Thankfully, the innovative design and historic importance of Taliesin were recognized by Wright’s clients and admirers, and the efforts to preserve and keep the estate alive paid off.

In January 1976, Taliesin was named a National Historic Landmark District by the National Park Service. More than three decades later, Taliesin was one of the buildings included in The 20th Century Architecture of Frank Lloyd Wright, a UNESCO World Heritage Site featuring a selection of eight buildings designed by the architect across the U.S. 

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Today, Taliesin is a historical and architectural gem, and Frank Lloyd Wright fans can visit the estate on professionals, guided tours. If you’re an architecture fan, a student or design aficionado and you’re ever traveling near Spring Green, Wisconsin, you don’t want to miss out on the chance to visit Taliesin. 

Feature image courtesy of the Frank Lloyd Wright Foundation

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Source: fancypantshomes.com

Dita Von Teese’s Quirky Los Angeles Home is Every Aspiring Diva’s Dream

Even if you’re not a fan of burlesque, or perhaps don’t even know for sure what that is, you’ll still know about Dita Von Teese. The 47-year-old star is credited with bringing burlesque back into the limelight, which also landed her the moniker of Queen of Burlesque. 

But that’s not all she does. Von Teese (Heather Renée Sweet, by her real name) is also a former model, a costume designer, singer, actress, entrepreneur, bestselling book author, and last but not least, an avid vintage and antiques collector. 

Architectural Digest was lucky enough to take a sneak peek into Dita Von Teese’s ultra-glamorous Los Angeles home recently. The diva keeps her personal life off limits, so the video tour offers a rare glimpse of her private sanctuary.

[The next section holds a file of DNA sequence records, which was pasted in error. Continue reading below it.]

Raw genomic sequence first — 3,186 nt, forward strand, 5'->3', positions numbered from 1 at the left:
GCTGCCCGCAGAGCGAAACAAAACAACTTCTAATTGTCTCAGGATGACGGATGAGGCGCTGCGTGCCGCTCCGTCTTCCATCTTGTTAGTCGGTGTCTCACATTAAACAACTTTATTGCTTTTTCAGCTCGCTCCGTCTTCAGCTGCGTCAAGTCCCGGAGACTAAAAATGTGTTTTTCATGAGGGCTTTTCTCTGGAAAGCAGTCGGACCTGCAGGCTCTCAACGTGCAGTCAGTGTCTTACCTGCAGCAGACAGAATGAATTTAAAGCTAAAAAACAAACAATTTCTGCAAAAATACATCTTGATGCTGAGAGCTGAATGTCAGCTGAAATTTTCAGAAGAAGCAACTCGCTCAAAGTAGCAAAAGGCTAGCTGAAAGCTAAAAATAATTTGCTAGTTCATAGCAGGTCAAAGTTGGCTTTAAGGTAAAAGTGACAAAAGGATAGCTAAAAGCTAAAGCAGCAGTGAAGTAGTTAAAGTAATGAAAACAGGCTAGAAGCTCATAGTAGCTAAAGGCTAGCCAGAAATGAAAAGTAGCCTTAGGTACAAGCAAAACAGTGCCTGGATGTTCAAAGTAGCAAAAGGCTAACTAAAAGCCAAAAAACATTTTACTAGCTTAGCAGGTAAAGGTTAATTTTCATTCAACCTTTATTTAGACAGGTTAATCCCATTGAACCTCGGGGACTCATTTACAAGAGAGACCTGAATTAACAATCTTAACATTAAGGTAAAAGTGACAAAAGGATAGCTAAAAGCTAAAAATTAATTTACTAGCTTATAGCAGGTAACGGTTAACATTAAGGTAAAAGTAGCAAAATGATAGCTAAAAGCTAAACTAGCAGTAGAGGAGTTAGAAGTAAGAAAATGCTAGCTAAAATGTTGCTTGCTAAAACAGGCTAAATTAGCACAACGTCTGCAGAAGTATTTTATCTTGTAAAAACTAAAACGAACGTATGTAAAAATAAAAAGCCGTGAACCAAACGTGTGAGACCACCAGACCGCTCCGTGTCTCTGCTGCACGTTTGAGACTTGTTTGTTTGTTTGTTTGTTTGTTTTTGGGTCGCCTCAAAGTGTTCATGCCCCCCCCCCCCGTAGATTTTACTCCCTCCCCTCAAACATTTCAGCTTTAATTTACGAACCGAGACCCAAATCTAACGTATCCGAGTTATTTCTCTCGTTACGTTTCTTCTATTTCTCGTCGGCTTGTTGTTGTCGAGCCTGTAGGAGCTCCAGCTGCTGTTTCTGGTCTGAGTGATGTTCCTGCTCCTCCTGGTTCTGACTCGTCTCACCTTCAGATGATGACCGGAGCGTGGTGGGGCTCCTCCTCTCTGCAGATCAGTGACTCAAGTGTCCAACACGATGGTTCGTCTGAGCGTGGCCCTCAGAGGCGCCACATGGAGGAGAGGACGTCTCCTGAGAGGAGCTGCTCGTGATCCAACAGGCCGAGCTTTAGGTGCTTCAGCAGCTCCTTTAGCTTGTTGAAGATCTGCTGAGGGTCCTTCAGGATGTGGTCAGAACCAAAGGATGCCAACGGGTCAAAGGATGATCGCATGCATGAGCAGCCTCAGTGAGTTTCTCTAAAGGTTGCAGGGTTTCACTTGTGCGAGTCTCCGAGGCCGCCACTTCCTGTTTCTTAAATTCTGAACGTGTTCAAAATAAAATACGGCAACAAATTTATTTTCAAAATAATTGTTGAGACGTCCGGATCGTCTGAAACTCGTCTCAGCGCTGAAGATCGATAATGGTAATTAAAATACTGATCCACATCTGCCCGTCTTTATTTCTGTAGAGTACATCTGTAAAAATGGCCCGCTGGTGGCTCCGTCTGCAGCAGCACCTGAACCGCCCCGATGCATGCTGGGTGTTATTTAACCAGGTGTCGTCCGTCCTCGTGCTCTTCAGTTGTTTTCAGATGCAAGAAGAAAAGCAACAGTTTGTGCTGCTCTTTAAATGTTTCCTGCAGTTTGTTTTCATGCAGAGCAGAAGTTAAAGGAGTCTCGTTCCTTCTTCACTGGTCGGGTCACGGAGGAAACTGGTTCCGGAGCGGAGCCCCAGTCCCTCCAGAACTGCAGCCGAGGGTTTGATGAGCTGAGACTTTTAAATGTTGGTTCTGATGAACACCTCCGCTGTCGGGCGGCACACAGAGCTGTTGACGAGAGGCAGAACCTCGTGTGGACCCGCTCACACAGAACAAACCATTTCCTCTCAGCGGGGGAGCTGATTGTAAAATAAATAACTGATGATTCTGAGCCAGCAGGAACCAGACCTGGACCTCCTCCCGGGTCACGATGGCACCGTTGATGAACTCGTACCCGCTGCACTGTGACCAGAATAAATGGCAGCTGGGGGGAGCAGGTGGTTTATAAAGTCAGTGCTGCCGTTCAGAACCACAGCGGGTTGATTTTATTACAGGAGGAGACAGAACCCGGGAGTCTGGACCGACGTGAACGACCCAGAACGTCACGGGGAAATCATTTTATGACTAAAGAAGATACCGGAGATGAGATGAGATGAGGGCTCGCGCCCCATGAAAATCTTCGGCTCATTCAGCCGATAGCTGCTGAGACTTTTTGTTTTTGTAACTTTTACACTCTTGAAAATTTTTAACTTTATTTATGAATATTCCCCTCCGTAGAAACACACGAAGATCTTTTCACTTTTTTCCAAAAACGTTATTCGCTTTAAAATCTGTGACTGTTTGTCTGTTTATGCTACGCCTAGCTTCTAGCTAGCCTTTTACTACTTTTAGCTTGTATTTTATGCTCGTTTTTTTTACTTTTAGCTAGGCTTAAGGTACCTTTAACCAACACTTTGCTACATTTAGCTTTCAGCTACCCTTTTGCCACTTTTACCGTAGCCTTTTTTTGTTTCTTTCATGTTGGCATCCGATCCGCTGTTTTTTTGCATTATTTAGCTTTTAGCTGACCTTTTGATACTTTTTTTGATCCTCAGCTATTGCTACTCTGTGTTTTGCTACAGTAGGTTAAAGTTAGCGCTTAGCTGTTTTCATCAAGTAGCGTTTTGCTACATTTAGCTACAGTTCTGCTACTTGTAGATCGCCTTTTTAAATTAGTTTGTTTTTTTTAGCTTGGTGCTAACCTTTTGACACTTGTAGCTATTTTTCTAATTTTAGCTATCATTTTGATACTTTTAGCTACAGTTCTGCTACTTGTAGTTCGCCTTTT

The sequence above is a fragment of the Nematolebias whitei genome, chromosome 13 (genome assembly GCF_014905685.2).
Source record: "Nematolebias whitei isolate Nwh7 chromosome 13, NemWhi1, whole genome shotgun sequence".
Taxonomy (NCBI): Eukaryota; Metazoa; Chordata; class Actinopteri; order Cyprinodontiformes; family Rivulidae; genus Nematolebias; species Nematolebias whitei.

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It shouldn’t come as a surprise that Von Teese’s home is dramatically different from other Hollywood celebrity homes. The burlesque star moved into her 1927-built Tudor Revival home five years ago, and has spent most of this time finessing it to match her unique taste. 

Firstly, she made sure she had complete privacy and security, and built a fortress-style wall adorned with spiky vegetation to keep unwanted visitors at bay. Then, she decided to turn a boring pool house into a veritable, English-style pub that she’s filled with quirky memorabilia and souvenirs. 

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Dita Von Teese’s Tudor Revival Home in L.A. Photo by Trevor Tondro for AD
Dita Von Teese house los angeles
Dita Von Teese’s poolside English pub. Photo by Trevor Tondro for AD

When Dita Von Teese first moved into her 3,200-square-foot four-bedroom home, all interior walls were white, which was naturally way too boring for her unique personality. She tells Architectural Digest that she’s ‘a maximalist, not a minimalist,’ having filled every room and nook in the house with one-of-a-kind antique pieces. 

The living room is like a small-scale taxidermy museum, painted in vivid colors and filled to the brink with unique pieces. Some she’s found at flea markets, some were gifted from friends, and some she’s carried with her for years, taking them with her whenever she’s moved house. 

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Dita Von Teese’s living room. Photo by Trevor Tondro for AD

The blue couch in the living room, which Von Teese admits is very uncomfortable, is a reproduction of a French couch bought at her favorite Dallas store, called Deco-Dence. The Chinese rug is an Etsy find, while the working phonograph was bought at the Rose Bowl Flea Market.